h clubs pride themselves on the business model of recruiting raw, young talent to nurture into superstars.
Youth will be showcased on Tuesday when the talent factories of Borussia Dortmund and Monaco square off in the Champions League quarter-finals.
Both clubs pride themselves on the business model of recruiting raw, young talent to nurture into superstars.
The first-leg quarter-final at Borussia's Signal Park Iduna sees Monaco, whose squad average 25.3 years, shade Dortmund, at 25.6 years, for the youngest of the last eight teams in Europe.
Both clubs are packed with rising stars.
Dortmund's Christian Pulisic, is a fully-fledged US international who turns 19 in September.
In April 2016, the attacking midfielder became the youngest foreigner to score in Bundesliga history.
His rise through the US youth national teams was mirrored at Dortmund where he was promoted to the first-team after just 15 academy games.
Monaco's forward Kylian Mbappe turns 19 in December and made his France debut last month.
He broke Thierry Henry's 21-year-old record in December 2015 when he became Monaco's youngest player, aged 16 years and 347 days, then broke another Henry record two months later by scoring his first goal.
Mbappe and Pulisic proved their worth in the Champions League last 16.
Mbappe gave his side the lead to help beat Manchester City 3-1 in their stunning second-leg win, as Monaco went through on away goals after a 6-6 draw on aggregate.
Likewise, Pulisic scored his first Champions League goal last month in the 4-0 second-leg win over Benfica.
His second-half strike opened the floodgates as Pierre-Emerick Aubameyang went on to score a hat-trick to progress 4-1 on aggregate.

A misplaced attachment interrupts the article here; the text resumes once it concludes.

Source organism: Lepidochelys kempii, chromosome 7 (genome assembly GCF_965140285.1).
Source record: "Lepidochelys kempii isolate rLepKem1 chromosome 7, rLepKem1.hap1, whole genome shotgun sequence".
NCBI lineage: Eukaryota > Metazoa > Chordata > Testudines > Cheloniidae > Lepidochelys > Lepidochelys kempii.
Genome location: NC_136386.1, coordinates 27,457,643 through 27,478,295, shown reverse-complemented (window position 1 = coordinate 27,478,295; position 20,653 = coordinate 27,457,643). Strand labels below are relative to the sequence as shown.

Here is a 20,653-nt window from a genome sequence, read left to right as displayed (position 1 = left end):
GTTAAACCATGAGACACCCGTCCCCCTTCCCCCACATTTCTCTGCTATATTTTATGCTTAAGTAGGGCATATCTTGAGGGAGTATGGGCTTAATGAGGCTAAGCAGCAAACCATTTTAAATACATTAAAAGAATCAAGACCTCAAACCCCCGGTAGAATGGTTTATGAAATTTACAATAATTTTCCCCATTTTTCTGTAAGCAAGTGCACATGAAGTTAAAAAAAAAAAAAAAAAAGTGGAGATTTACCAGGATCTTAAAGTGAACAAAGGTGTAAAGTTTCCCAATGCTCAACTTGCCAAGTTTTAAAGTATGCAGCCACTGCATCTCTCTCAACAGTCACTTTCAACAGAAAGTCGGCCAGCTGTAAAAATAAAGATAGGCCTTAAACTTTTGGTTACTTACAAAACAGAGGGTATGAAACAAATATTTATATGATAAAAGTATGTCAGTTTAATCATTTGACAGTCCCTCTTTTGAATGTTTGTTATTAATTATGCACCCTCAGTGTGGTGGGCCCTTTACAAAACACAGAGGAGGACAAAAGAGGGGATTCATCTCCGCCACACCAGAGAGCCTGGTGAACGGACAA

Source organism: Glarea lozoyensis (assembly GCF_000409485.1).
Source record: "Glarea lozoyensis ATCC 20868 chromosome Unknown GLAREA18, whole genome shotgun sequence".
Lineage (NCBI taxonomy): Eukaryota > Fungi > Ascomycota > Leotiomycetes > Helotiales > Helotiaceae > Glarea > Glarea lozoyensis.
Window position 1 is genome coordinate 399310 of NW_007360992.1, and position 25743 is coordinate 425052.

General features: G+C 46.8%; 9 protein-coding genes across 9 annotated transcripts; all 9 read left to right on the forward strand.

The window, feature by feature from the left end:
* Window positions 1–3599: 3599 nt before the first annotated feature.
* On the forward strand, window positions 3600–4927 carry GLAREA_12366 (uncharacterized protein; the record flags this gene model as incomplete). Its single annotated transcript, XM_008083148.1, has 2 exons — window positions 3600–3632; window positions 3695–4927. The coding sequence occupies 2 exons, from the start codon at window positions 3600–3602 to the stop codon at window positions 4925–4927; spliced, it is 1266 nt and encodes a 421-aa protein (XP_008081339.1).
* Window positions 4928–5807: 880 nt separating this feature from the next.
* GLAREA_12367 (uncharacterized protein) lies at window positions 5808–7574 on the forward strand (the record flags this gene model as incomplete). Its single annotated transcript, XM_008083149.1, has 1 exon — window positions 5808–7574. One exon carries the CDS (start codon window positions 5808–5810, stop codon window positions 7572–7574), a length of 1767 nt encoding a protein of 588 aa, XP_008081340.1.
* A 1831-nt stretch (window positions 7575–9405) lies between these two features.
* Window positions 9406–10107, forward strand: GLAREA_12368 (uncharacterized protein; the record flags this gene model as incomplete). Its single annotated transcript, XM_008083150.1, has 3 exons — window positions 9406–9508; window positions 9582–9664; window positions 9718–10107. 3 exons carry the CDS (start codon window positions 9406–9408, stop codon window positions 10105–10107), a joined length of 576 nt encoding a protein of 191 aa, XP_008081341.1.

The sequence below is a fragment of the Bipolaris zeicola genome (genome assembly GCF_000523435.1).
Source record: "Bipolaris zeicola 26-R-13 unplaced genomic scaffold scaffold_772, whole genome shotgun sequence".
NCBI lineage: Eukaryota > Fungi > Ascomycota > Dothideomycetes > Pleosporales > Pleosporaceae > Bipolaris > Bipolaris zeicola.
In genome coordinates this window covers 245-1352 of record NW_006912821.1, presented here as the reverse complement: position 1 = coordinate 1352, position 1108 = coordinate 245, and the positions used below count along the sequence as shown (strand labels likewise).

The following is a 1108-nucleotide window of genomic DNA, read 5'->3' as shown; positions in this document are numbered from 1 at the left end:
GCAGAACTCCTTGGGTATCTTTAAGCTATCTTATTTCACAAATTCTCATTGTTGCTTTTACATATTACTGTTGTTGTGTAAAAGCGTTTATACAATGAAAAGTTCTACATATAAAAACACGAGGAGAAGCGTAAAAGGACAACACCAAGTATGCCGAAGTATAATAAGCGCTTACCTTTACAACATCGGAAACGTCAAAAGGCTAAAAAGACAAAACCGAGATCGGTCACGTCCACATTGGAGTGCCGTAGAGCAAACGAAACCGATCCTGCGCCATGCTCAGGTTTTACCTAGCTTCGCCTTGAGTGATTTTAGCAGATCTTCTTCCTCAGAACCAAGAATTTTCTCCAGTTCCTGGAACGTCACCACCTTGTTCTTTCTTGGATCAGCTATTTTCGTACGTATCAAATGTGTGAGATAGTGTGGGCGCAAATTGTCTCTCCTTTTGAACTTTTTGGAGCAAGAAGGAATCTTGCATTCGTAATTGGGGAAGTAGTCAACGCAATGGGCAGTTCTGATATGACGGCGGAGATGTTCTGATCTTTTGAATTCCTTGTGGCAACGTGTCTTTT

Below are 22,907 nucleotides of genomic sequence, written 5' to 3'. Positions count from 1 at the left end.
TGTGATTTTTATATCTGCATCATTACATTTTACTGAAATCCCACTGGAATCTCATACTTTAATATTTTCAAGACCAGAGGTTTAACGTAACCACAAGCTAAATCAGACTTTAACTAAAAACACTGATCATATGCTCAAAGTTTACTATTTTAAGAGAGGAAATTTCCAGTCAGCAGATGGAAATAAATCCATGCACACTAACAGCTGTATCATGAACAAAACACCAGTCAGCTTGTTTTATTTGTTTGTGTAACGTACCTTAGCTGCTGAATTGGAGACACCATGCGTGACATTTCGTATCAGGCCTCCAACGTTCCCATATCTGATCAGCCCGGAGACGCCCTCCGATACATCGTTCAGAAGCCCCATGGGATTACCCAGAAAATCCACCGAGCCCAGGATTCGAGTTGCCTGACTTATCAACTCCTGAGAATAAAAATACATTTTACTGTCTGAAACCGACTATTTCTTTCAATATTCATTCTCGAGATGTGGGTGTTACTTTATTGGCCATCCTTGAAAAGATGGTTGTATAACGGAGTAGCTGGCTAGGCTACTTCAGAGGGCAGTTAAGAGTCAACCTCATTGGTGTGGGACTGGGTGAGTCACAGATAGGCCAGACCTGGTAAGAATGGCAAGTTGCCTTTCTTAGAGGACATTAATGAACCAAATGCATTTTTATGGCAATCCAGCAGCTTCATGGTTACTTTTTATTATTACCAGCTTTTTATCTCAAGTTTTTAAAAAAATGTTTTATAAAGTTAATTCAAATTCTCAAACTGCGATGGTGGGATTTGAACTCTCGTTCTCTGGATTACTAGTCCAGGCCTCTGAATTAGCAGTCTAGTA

Both Dortmund and Monaco are seeing their recruitment policy bear fruit.
Alongside Mbappe, Monaco have defender Djibril Sidibe, 24, defensive midfielder Tiemoue Bakayoko and winger Bernardo Silva, both just 22 — and all four are internationals.
Likewise, Dortmund's winger Ousmane Dembele, 19, plays for France, Julian Weigl, 21, is a Germany international, Raphael Guerreiro, 23, won Euro 2016 with Portugal and Emre Mor is nicknamed "the Turkish Messi" by his home press.
Both club's philosophies were born of financial necessity.
Dortmund came back from the brink of bankruptcy in 2005, leaving CEO Hans-Joachim Watzke vowing never to spend heavily to buy in success.
Dortmund make their money from the stock exchange, having first been floated in 2000, but spend carefully.
On average, Dortmund spend 11.2 million euros ($10.5m) for a new player – a reasonable risk which leaves the door open to a huge increase if sold on.
"This is the only possible way for us," said Dortmund's director of sport Michael Zorc.
"Our turnover is about 200 million euros lower than the five or six biggest clubs in Europe and our payroll is around 100 million less."
Monaco are backed by Russian billionaire Dmitry Rybolovlev, who bought a 66.67 percent stake in December 2011.
However, UEFA's Financial Fair Play rules led to the club being sanctioned for splashing out for Porto pair Joao Moutinho and James Rodrigeuz, plus Atletico Madrid's Radamel Falcao, in 2013.
James was off-loaded to Real Madrid, Falcao went on loan to Manchester United, then Chelsea, and a policy change was implemented.
Sidibe joined from Lille in 2016, Bakayoko from Rennes in 2014, Silva was permanently signed in 2015 after a loan spell from Benfica, but each reportedly came for 15 million euros or less.
Yet all three are estimated to be worth at least double that.
As Monaco's vice-president Vadim Vasilyev puts it: "We are a selling club. But we do not have to sell if we do not want to."
Dortmund are already used to selling top players for double-digit sums.
Before this season, Manchester United swooped for Henrikh Mkhitaryan, Manchester City signed Ilkay Gundogan and Bayern Munich spent 35 million on buying back Mats Hummels having sold him for 4.2m euros in 2009.
Dortmund's goal-machine Aubameyang, who has scored 32 times in all competitions this season, could be next having hinted he may leave in June.
The Gabon striker has made no secret of his desire to one day play for Real Madrid.
Having paid Saint-Etienne 13 million euros for him in 2013, Dortmund can expect to make at least four times that.